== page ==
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Lymphoid enhancer-binding factor-1 promotes stemness and poor differentiation of hepatocellular carcinoma by directly activating the NOTCH pathway

Oncogene (2019) | Download Citation


The poorly differentiated hepatocellular carcinoma (HCC) cells are usually characterized by immature hepatic progenitor cell-like properties, such as enhanced self-renewal ability, resistance to chemotherapeutic drugs, and a loss of mature hepatocyte proteins. However, the molecular mechanisms governing this process still remain unclear. In this study, we found the lymphoid enhancer-binding factor-1 (LEF1), a transcriptional factor, was frequently overexpressed in HCCs, which was significantly associated with poor prognosis and tumor cell differentiation. Functional studies have found that LEF1 enhanced cell growth, foci formation, colony formation in soft agar, and tumor formation in nude mice. Different from its canonical roles in the WNT signaling pathway, we found that LEF1 could activate the critical members (e.g., NOTCH1 and NOTCH2) of the NOTCH signaling pathway through directly binding to their promoter regions. Further studies have found that LEF1 could enhance the self-renewal ability, drug resistance, dedifferentiation, and invasion of HCC cells. The oncogenic functions and the effects of LEF1 on cancer stemness could be effectively inhibited by NOTCH inhibitor. Further characterization of LEF1 may lead to the development of novel therapeutic strategies for HCC treatment.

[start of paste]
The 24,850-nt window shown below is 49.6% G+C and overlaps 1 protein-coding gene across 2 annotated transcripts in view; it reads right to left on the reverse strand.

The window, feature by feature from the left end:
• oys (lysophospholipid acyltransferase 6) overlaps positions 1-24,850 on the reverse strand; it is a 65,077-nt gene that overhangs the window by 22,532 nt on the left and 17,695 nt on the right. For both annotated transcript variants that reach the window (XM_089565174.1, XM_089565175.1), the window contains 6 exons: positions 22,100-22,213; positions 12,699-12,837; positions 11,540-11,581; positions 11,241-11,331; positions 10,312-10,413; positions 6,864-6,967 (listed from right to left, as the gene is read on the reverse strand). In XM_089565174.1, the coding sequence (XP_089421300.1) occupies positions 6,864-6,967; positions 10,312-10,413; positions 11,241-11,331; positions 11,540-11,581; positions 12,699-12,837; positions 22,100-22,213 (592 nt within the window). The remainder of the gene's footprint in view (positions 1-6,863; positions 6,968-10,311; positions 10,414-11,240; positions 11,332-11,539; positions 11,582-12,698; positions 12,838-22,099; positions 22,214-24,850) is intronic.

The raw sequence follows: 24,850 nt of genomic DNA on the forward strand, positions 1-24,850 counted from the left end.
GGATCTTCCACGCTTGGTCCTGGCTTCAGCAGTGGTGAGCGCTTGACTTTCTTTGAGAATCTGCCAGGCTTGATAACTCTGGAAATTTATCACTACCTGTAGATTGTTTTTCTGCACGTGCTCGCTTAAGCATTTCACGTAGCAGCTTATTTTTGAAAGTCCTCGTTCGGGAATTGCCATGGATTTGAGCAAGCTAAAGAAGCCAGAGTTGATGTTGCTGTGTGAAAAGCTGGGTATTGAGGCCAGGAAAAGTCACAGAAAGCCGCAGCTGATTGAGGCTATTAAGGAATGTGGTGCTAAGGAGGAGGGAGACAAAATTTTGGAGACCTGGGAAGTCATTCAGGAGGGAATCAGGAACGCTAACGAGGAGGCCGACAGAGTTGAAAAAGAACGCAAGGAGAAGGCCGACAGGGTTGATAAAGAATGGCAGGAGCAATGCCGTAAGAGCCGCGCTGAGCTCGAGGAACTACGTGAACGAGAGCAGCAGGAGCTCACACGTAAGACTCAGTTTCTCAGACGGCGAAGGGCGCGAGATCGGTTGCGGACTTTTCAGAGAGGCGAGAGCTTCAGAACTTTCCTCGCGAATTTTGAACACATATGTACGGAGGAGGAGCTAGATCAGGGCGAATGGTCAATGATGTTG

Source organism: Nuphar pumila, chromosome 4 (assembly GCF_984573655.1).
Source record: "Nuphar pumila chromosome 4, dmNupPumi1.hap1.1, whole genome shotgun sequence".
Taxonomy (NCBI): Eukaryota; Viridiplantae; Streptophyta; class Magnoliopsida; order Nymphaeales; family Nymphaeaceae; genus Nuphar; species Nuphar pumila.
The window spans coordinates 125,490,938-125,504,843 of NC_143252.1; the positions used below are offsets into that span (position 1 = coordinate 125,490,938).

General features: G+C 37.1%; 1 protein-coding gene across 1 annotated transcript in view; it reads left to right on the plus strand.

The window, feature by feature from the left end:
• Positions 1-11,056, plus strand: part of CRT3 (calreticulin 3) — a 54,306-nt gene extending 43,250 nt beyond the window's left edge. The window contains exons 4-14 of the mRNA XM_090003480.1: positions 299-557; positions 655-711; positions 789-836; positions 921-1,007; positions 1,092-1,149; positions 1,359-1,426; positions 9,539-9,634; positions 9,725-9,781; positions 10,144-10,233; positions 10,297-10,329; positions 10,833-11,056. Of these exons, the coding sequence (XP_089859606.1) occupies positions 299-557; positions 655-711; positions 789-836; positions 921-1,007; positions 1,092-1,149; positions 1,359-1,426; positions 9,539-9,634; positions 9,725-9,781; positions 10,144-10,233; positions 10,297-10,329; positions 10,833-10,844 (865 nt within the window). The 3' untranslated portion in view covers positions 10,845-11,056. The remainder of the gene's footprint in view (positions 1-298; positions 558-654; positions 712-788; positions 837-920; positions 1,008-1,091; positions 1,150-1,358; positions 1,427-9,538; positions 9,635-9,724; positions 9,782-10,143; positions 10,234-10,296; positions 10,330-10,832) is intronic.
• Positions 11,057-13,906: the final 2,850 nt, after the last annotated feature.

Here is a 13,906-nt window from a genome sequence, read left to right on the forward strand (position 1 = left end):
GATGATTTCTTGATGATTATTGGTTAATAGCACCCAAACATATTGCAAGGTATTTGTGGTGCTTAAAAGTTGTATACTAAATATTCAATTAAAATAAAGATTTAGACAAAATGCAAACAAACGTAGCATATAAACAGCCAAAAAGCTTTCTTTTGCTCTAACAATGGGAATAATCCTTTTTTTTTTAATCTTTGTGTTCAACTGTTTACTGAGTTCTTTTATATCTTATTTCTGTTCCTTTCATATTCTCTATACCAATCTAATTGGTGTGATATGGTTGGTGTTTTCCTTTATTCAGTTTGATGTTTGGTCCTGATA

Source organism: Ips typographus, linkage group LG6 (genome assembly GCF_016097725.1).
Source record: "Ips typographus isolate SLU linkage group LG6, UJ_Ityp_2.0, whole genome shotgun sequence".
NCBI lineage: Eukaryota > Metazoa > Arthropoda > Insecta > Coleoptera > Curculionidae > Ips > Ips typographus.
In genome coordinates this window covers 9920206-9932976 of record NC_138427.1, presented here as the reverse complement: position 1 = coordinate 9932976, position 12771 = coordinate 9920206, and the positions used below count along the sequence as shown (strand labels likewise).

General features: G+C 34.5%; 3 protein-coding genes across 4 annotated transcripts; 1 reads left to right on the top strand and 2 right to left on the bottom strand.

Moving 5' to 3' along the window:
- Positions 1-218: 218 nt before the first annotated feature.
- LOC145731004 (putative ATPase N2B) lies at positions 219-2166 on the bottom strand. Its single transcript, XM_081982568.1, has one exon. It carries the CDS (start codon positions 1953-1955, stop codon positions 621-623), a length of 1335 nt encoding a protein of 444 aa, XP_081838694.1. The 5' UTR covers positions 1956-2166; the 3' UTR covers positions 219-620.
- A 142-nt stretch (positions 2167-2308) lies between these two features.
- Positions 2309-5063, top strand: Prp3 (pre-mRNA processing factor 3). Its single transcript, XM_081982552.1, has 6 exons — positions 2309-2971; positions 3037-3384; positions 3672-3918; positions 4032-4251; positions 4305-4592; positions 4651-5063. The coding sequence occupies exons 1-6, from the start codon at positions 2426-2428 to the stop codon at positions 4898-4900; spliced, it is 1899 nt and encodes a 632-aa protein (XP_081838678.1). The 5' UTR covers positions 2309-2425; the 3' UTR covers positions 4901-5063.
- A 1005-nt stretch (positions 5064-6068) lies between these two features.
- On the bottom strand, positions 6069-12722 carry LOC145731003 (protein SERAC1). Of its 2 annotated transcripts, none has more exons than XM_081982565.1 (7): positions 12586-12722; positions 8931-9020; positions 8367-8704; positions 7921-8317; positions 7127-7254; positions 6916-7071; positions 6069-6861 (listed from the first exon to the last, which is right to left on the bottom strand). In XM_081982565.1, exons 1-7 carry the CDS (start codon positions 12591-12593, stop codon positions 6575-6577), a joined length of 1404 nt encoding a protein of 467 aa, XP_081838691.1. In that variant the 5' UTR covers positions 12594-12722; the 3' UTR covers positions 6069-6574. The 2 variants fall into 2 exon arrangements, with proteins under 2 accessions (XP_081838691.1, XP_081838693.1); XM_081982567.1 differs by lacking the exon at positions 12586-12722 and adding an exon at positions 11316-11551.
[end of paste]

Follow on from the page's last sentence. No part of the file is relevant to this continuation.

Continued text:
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This work was supported by grants from the Hong Kong Research Grant Council (RGC), including GRF (17143716 and 767313), Collaborative Research Funds (C7038-14G and C7027-14G), Theme-based Research Scheme (T12-704/16-R), and National Natural Science Foundation of China (81772554, 81272416, and 81372583). This work was also supported by the Shenzhen Peacock Team Project (KQTD 2015033117210153). Professor XY Guan is a Sophie YM Chan Professor in Cancer Research.

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Author notes

  1. These authors contributed equally: Shuo Fang, Ming Liu


  1. Department of Clinical Oncology, The University of Hong Kong, Hong Kong, China

    • Shuo Fang
    • , Fei-Fei Zhang
    • , Yun Li
    • , Qian Yan
    • , Yu-Zhu Cui
    •  & Xin-Yuan Guan
  2. State Key Laboratory for Liver Research, The University of Hong Kong, Hong Kong, China

    • Shuo Fang
    • , Fei-Fei Zhang
    • , Yun Li
    • , Qian Yan
    • , Yu-Zhu Cui
    •  & Xin-Yuan Guan
  3. The Seventh Affiliated Hospital, Sun Yat-sen University, Shenzhen, China

    • Shuo Fang
  4. Key Laboratory of Protein Modification and Degradation School of Basic Medical Sciences, Guangzhou Medical University, Affiliated Cancer Hospital & Institute of Guangzhou Medical University, Guangzhou, China

    • Ming Liu
  5. State Key Laboratory of Oncology in Southern China, Sun Yat-Sen University Cancer Center, Guangzhou, China

    • Lei Li
    • , Ying-Hui Zhu
    • , Yun-Fei Yuan
    •  & Xin-Yuan Guan


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S.F. and X.Y.G. initiated and designed the study. S.F. wrote the manuscript with inputs from X.Y.G. and S.F. and M.L. designed the experiments and interpreted the results. S.F. performed all the experiments with assistance from M.L., L.L., F.F.Z., Y.L., Q.Y. and Y.Z.C., HCC clinical samples and the relevant clinical information were provided by Y.H.Z. and Y.F.Y. and X.Y.G. supervised the project.

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The authors declare that they have no conflict of interest.

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Correspondence to Xin-Yuan Guan.

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